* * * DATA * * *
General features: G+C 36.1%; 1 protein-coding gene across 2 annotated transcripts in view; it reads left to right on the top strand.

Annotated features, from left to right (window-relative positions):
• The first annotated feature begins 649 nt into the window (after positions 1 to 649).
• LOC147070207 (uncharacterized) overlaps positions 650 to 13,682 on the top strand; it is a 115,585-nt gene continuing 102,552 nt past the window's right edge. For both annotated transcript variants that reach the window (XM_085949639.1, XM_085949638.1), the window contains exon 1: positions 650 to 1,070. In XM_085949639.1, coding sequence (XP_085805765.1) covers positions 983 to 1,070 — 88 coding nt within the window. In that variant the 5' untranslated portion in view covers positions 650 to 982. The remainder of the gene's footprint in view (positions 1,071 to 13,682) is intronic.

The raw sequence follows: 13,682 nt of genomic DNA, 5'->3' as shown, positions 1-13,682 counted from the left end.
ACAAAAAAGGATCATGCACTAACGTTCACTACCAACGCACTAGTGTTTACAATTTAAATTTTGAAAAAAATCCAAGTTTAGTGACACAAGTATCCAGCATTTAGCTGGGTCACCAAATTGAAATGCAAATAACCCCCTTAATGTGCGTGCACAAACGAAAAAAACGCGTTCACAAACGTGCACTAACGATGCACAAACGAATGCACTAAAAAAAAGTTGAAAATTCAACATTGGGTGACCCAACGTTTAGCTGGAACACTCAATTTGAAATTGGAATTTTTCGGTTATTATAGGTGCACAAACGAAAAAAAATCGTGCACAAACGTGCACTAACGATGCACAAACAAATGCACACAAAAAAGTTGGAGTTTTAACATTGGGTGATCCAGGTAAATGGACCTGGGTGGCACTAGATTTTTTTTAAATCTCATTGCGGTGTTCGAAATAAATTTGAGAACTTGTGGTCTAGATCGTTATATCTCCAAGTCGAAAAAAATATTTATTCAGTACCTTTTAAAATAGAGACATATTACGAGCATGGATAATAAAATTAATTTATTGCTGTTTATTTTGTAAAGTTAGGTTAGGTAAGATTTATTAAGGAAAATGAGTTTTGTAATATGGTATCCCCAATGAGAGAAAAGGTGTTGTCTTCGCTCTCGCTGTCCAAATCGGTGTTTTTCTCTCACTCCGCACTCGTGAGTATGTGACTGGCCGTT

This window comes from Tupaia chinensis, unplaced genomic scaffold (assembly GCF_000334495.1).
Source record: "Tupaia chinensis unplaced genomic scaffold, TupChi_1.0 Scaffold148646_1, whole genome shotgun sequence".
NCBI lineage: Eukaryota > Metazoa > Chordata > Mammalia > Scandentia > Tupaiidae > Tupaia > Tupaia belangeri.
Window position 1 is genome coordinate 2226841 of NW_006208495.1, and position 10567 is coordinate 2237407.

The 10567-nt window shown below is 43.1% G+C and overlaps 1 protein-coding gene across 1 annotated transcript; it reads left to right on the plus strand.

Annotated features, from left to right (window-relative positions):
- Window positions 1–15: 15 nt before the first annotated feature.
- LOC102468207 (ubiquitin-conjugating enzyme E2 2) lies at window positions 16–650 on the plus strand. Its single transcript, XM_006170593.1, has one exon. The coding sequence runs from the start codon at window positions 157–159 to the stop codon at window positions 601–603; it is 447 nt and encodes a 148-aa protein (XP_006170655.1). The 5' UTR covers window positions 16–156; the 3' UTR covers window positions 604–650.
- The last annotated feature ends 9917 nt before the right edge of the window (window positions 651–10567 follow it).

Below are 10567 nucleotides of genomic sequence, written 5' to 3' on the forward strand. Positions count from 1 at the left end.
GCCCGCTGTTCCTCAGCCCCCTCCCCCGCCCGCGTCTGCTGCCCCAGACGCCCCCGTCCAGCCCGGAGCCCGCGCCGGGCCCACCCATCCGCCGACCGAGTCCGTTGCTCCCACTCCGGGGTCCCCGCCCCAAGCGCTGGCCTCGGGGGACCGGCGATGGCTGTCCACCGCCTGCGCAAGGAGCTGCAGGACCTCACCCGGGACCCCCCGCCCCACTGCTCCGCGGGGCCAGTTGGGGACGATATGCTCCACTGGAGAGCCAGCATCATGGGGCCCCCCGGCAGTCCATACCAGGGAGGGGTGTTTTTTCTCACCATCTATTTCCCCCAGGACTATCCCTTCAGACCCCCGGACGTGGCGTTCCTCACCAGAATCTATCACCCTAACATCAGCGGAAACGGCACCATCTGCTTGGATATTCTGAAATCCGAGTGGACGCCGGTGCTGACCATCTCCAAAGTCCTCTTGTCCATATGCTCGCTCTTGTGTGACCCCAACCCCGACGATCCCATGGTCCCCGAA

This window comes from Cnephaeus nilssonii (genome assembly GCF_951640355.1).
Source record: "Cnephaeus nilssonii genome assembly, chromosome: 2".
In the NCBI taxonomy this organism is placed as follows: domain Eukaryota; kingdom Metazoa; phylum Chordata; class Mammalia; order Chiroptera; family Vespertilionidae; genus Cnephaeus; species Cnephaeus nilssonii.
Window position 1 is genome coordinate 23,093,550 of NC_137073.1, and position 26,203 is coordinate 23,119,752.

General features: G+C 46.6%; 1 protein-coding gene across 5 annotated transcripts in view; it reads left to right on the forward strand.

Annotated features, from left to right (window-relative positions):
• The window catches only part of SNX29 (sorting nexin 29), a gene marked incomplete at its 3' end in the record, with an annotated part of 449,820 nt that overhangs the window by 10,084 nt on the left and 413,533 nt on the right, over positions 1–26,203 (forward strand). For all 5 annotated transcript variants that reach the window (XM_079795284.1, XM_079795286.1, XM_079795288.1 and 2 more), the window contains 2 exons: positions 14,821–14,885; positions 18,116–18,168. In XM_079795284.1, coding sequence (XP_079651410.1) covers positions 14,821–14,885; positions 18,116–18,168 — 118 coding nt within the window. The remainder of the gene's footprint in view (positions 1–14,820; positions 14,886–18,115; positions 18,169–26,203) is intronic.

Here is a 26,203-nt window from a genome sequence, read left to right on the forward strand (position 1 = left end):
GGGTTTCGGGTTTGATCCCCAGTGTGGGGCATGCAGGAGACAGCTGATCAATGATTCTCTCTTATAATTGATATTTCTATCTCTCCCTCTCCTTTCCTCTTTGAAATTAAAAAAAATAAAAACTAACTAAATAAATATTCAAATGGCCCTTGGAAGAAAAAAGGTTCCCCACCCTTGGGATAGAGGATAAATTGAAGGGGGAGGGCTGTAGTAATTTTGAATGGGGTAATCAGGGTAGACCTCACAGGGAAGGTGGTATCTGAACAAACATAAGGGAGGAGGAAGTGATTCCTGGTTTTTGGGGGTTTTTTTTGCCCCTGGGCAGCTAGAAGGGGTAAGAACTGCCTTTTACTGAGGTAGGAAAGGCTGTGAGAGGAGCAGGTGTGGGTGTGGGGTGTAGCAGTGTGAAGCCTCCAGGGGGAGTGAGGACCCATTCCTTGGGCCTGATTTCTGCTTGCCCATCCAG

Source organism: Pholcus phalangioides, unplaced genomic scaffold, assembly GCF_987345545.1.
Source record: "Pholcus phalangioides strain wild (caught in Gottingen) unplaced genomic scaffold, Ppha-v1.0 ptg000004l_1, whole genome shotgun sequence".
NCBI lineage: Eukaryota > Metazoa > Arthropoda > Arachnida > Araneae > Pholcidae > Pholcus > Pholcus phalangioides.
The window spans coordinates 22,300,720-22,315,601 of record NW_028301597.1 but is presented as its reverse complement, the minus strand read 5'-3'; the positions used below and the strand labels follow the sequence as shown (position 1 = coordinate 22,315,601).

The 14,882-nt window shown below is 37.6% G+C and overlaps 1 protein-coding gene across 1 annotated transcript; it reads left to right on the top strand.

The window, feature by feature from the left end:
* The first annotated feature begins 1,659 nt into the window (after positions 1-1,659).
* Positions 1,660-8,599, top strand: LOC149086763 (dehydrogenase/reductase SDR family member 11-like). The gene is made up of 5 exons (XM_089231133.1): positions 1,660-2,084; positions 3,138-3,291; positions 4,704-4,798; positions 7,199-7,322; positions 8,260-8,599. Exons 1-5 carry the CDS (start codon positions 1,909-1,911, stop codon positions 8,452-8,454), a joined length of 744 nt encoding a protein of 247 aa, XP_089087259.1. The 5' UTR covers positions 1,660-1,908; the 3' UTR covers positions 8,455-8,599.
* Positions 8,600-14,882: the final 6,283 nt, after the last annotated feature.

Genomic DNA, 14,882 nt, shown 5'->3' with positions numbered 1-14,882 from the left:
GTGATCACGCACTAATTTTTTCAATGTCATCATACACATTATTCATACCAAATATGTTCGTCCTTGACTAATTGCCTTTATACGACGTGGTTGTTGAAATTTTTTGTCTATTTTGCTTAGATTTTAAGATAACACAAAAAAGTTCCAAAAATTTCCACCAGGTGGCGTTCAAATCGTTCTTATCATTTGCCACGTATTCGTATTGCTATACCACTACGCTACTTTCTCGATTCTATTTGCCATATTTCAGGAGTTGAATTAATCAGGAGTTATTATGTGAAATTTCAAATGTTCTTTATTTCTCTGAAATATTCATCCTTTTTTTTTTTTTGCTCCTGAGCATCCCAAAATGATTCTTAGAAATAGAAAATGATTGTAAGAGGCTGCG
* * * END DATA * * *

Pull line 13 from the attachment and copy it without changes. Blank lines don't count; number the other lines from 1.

- Window positions 1–15: 15 nt before the first annotated feature.